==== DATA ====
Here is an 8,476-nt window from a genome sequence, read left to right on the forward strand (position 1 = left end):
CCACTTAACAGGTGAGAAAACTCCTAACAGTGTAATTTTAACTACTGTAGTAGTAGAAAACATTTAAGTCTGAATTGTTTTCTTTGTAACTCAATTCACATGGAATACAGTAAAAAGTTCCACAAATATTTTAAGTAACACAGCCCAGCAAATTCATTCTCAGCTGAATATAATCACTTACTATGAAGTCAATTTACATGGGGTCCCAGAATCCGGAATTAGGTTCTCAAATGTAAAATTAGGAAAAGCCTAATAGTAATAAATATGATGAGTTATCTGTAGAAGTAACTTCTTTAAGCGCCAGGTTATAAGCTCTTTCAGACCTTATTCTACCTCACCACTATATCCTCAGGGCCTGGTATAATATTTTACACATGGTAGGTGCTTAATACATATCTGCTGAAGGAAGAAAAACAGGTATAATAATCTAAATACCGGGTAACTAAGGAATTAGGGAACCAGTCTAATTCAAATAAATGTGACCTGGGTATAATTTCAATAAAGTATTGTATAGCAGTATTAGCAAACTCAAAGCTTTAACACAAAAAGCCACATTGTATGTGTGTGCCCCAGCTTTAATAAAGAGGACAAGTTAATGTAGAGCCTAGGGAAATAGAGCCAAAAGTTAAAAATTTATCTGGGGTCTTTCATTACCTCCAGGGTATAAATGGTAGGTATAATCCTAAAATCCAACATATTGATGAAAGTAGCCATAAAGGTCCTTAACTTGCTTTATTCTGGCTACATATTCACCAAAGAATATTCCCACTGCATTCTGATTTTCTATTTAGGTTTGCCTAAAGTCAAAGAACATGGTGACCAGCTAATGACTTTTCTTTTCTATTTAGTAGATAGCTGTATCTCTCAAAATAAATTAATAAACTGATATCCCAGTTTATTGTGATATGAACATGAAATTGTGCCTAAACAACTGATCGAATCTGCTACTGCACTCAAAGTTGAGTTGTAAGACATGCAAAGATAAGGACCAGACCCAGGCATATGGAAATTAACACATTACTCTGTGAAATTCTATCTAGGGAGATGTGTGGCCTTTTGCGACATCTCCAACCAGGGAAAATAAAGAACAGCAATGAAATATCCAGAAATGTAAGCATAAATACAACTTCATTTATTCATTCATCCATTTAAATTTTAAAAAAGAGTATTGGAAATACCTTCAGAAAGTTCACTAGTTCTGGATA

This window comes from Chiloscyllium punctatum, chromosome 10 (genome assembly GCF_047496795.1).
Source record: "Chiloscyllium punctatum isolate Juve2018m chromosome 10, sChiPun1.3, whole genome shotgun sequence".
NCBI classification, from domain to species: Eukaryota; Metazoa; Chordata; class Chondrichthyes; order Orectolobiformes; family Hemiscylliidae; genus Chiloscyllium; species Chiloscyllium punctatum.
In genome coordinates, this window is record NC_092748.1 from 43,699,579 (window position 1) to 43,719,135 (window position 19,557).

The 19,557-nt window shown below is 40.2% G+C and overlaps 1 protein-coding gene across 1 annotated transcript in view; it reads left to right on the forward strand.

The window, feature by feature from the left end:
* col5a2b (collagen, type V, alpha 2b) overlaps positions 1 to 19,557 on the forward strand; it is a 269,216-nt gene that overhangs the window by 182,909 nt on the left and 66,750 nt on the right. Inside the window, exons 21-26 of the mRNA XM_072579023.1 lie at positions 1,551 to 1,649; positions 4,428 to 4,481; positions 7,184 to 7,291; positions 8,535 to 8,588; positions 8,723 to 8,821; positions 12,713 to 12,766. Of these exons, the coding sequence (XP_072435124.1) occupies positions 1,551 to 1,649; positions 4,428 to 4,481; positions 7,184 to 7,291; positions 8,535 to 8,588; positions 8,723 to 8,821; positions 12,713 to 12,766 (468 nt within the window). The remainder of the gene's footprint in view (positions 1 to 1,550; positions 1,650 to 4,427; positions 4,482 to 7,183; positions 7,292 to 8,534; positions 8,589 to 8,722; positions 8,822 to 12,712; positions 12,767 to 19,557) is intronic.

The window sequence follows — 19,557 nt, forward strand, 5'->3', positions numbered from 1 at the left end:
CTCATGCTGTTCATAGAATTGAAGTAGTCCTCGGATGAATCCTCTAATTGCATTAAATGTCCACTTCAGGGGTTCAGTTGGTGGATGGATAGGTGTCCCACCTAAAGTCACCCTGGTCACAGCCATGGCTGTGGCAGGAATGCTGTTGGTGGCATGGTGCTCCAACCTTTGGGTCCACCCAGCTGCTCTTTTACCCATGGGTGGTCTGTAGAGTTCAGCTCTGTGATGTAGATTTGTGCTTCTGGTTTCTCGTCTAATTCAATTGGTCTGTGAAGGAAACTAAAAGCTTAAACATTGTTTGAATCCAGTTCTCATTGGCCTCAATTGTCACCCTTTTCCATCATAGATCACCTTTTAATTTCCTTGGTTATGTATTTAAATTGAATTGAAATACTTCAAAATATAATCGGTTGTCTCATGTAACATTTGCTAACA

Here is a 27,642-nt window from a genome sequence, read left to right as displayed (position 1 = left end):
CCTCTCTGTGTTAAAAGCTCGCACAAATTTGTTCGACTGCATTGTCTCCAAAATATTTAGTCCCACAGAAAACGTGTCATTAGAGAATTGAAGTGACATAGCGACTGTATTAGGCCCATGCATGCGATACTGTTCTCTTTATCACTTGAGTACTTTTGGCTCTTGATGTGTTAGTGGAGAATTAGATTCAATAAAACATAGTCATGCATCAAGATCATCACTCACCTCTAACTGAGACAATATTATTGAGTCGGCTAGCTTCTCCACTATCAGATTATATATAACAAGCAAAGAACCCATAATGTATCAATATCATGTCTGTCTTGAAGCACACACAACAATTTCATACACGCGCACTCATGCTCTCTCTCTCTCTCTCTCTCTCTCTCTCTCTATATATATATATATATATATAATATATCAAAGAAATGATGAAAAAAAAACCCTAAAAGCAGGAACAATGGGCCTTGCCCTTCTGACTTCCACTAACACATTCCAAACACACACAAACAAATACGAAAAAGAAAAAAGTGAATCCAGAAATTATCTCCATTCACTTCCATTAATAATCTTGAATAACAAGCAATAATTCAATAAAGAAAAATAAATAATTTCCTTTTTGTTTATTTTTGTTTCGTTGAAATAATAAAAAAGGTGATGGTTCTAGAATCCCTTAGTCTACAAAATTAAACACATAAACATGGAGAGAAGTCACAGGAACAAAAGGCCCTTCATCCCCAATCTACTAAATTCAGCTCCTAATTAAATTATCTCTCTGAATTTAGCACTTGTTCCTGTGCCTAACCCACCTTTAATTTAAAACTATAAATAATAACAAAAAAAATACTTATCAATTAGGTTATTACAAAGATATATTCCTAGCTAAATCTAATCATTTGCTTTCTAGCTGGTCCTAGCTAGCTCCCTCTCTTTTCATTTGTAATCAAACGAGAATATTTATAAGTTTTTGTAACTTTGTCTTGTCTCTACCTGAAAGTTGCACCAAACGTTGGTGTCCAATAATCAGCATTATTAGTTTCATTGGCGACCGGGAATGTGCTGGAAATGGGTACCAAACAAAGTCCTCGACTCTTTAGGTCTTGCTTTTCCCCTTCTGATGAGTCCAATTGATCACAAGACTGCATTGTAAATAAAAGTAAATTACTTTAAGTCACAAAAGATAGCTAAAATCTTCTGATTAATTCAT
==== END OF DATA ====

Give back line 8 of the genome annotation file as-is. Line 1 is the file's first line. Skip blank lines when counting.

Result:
The window, feature by feature from the left end: